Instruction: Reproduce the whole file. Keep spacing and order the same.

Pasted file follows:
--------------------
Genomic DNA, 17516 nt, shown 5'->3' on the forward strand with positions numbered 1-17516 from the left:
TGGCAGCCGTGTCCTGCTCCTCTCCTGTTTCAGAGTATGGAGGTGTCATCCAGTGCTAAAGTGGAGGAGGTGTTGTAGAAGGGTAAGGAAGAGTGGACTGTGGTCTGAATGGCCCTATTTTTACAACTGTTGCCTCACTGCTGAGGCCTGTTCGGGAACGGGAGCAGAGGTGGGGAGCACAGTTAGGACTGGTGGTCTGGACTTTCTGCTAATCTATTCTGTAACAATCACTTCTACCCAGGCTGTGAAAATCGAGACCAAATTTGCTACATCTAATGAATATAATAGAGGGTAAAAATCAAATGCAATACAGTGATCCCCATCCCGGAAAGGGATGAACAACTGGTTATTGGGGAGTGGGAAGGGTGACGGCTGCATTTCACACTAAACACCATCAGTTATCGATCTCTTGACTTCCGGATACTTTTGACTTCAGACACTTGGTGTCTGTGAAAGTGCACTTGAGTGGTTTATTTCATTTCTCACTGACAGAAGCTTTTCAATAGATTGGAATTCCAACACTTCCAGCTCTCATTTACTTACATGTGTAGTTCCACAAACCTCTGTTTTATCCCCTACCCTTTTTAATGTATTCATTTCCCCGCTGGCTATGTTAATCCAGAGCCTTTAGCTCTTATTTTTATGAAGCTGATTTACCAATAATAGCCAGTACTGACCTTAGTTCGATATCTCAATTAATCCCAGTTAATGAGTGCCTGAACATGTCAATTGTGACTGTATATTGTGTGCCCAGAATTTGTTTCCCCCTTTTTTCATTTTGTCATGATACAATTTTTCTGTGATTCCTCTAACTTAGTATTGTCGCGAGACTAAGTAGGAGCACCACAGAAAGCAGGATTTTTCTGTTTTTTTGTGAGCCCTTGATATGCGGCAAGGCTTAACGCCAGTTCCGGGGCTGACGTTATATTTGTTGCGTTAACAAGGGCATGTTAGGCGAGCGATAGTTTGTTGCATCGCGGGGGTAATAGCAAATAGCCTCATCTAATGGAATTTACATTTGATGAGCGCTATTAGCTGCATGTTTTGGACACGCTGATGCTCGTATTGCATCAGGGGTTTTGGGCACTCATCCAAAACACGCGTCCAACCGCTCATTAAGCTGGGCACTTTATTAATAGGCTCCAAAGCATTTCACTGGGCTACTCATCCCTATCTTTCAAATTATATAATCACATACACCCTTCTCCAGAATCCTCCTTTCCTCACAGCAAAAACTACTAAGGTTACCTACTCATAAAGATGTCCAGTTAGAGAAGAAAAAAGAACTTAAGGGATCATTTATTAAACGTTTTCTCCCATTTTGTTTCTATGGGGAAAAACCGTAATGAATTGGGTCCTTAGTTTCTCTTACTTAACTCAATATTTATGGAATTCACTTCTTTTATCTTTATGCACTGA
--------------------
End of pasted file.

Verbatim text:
Genomic DNA, 17516 nt, shown 5'->3' on the forward strand with positions numbered 1-17516 from the left:
TGGCAGCCGTGTCCTGCTCCTCTCCTGTTTCAGAGTATGGAGGTGTCATCCAGTGCTAAAGTGGAGGAGGTGTTGTAGAAGGGTAAGGAAGAGTGGACTGTGGTCTGAATGGCCCTATTTTTACAACTGTTGCCTCACTGCTGAGGCCTGTTCGGGAACGGGAGCAGAGGTGGGGAGCACAGTTAGGACTGGTGGTCTGGACTTTCTGCTAATCTATTCTGTAACAATCACTTCTACCCAGGCTGTGAAAATCGAGACCAAATTTGCTACATCTAATGAATATAATAGAGGGTAAAAATCAAATGCAATACAGTGATCCCCATCCCGGAAAGGGATGAACAACTGGTTATTGGGGAGTGGGAAGGGTGACGGCTGCATTTCACACTAAACACCATCAGTTATCGATCTCTTGACTTCCGGATACTTTTGACTTCAGACACTTGGTGTCTGTGAAAGTGCACTTGAGTGGTTTATTTCATTTCTCACTGACAGAAGCTTTTCAATAGATTGGAATTCCAACACTTCCAGCTCTCATTTACTTACATGTGTAGTTCCACAAACCTCTGTTTTATCCCCTACCCTTTTTAATGTATTCATTTCCCCGCTGGCTATGTTAATCCAGAGCCTTTAGCTCTTATTTTTATGAAGCTGATTTACCAATAATAGCCAGTACTGACCTTAGTTCGATATCTCAATTAATCCCAGTTAATGAGTGCCTGAACATGTCAATTGTGACTGTATATTGTGTGCCCAGAATTTGTTTCCCCCTTTTTTCATTTTGTCATGATACAATTTTTCTGTGATTCCTCTAACTTAGTATTGTCGCGAGACTAAGTAGGAGCACCACAGAAAGCAGGATTTTTCTGTTTTTTTGTGAGCCCTTGATATGCGGCAAGGCTTAACGCCAGTTCCGGGGCTGACGTTATATTTGTTGCGTTAACAAGGGCATGTTAGGCGAGCGATAGTTTGTTGCATCGCGGGGGTAATAGCAAATAGCCTCATCTAATGGAATTTACATTTGATGAGCGCTATTAGCTGCATGTTTTGGACACGCTGATGCTCGTATTGCATCAGGGGTTTTGGGCACTCATCCAAAACACGCGTCCAACCGCTCATTAAGCTGGGCACTTTATTAATAGGCTCCAAAGCATTTCACTGGGCTACTCATCCCTATCTTTCAAATTATATAATCACATACACCCTTCTCCAGAATCCTCCTTTCCTCACAGCAAAAACTACTAAGGTTACCTACTCATAAAGATGTCCAGTTAGAGAAGAAAAAAGAACTTAAGGGATCATTTATTAAACGTTTTCTCCCATTTTGTTTCTATGGGGAAAAACCGTAATGAATTGGGTCCTTAGTTTCTCTTACTTAACTCAATATTTATGGAATTCACTTCTTTTATCTTTATGCACTGA